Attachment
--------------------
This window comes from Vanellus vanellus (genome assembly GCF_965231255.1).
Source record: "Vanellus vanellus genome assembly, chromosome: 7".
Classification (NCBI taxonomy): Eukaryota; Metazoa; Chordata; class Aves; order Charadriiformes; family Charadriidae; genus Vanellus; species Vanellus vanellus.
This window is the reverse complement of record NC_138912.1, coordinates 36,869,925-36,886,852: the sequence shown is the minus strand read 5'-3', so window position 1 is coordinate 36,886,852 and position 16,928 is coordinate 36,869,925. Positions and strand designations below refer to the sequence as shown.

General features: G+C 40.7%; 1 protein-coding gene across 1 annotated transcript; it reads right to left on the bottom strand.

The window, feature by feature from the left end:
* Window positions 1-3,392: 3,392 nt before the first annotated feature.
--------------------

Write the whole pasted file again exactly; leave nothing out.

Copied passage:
This window comes from Vanellus vanellus (genome assembly GCF_965231255.1).
Source record: "Vanellus vanellus genome assembly, chromosome: 7".
Classification (NCBI taxonomy): Eukaryota; Metazoa; Chordata; class Aves; order Charadriiformes; family Charadriidae; genus Vanellus; species Vanellus vanellus.
This window is the reverse complement of record NC_138912.1, coordinates 36,869,925-36,886,852: the sequence shown is the minus strand read 5'-3', so window position 1 is coordinate 36,886,852 and position 16,928 is coordinate 36,869,925. Positions and strand designations below refer to the sequence as shown.

General features: G+C 40.7%; 1 protein-coding gene across 1 annotated transcript; it reads right to left on the bottom strand.

The window, feature by feature from the left end:
* Window positions 1-3,392: 3,392 nt before the first annotated feature.